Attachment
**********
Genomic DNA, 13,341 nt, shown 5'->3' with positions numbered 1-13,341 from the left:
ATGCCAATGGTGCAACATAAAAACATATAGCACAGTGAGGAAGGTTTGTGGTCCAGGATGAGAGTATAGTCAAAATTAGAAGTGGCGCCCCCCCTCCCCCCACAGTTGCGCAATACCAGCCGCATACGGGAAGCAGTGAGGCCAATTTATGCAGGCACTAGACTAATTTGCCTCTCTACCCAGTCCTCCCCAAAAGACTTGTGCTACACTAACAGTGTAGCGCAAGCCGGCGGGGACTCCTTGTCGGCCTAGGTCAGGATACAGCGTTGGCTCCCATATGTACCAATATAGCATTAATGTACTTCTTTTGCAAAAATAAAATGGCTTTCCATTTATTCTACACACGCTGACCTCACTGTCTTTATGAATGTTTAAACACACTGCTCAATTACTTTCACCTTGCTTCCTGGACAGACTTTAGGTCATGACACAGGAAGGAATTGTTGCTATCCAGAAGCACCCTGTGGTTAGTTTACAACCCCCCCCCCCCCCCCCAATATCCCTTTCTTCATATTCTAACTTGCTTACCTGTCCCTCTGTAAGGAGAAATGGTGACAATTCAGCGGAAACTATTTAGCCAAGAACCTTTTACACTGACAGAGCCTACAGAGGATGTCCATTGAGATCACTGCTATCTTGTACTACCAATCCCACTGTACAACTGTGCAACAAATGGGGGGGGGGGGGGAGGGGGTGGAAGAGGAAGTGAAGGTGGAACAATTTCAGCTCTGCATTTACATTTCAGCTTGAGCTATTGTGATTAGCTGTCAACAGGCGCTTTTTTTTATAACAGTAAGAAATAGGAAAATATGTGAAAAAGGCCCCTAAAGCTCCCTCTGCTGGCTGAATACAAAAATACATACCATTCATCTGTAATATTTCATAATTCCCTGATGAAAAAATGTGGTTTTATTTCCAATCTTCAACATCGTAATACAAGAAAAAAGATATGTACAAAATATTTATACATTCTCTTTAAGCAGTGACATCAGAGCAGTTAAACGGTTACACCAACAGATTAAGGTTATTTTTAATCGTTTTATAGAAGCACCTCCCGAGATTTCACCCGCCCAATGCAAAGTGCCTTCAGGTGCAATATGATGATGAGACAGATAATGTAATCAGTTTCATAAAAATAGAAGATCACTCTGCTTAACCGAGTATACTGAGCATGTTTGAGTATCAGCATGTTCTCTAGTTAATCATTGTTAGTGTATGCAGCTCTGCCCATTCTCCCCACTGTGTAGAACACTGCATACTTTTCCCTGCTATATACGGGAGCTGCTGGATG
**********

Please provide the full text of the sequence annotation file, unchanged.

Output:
Genomic DNA, 13,341 nt, shown 5'->3' with positions numbered 1-13,341 from the left:
ATGCCAATGGTGCAACATAAAAACATATAGCACAGTGAGGAAGGTTTGTGGTCCAGGATGAGAGTATAGTCAAAATTAGAAGTGGCGCCCCCCCTCCCCCCACAGTTGCGCAATACCAGCCGCATACGGGAAGCAGTGAGGCCAATTTATGCAGGCACTAGACTAATTTGCCTCTCTACCCAGTCCTCCCCAAAAGACTTGTGCTACACTAACAGTGTAGCGCAAGCCGGCGGGGACTCCTTGTCGGCCTAGGTCAGGATACAGCGTTGGCTCCCATATGTACCAATATAGCATTAATGTACTTCTTTTGCAAAAATAAAATGGCTTTCCATTTATTCTACACACGCTGACCTCACTGTCTTTATGAATGTTTAAACACACTGCTCAATTACTTTCACCTTGCTTCCTGGACAGACTTTAGGTCATGACACAGGAAGGAATTGTTGCTATCCAGAAGCACCCTGTGGTTAGTTTACAACCCCCCCCCCCCCCCCCAATATCCCTTTCTTCATATTCTAACTTGCTTACCTGTCCCTCTGTAAGGAGAAATGGTGACAATTCAGCGGAAACTATTTAGCCAAGAACCTTTTACACTGACAGAGCCTACAGAGGATGTCCATTGAGATCACTGCTATCTTGTACTACCAATCCCACTGTACAACTGTGCAACAAATGGGGGGGGGGGGGGAGGGGGTGGAAGAGGAAGTGAAGGTGGAACAATTTCAGCTCTGCATTTACATTTCAGCTTGAGCTATTGTGATTAGCTGTCAACAGGCGCTTTTTTTTATAACAGTAAGAAATAGGAAAATATGTGAAAAAGGCCCCTAAAGCTCCCTCTGCTGGCTGAATACAAAAATACATACCATTCATCTGTAATATTTCATAATTCCCTGATGAAAAAATGTGGTTTTATTTCCAATCTTCAACATCGTAATACAAGAAAAAAGATATGTACAAAATATTTATACATTCTCTTTAAGCAGTGACATCAGAGCAGTTAAACGGTTACACCAACAGATTAAGGTTATTTTTAATCGTTTTATAGAAGCACCTCCCGAGATTTCACCCGCCCAATGCAAAGTGCCTTCAGGTGCAATATGATGATGAGACAGATAATGTAATCAGTTTCATAAAAATAGAAGATCACTCTGCTTAACCGAGTATACTGAGCATGTTTGAGTATCAGCATGTTCTCTAGTTAATCATTGTTAGTGTATGCAGCTCTGCCCATTCTCCCCACTGTGTAGAACACTGCATACTTTTCCCTGCTATATACGGGAGCTGCTGGATG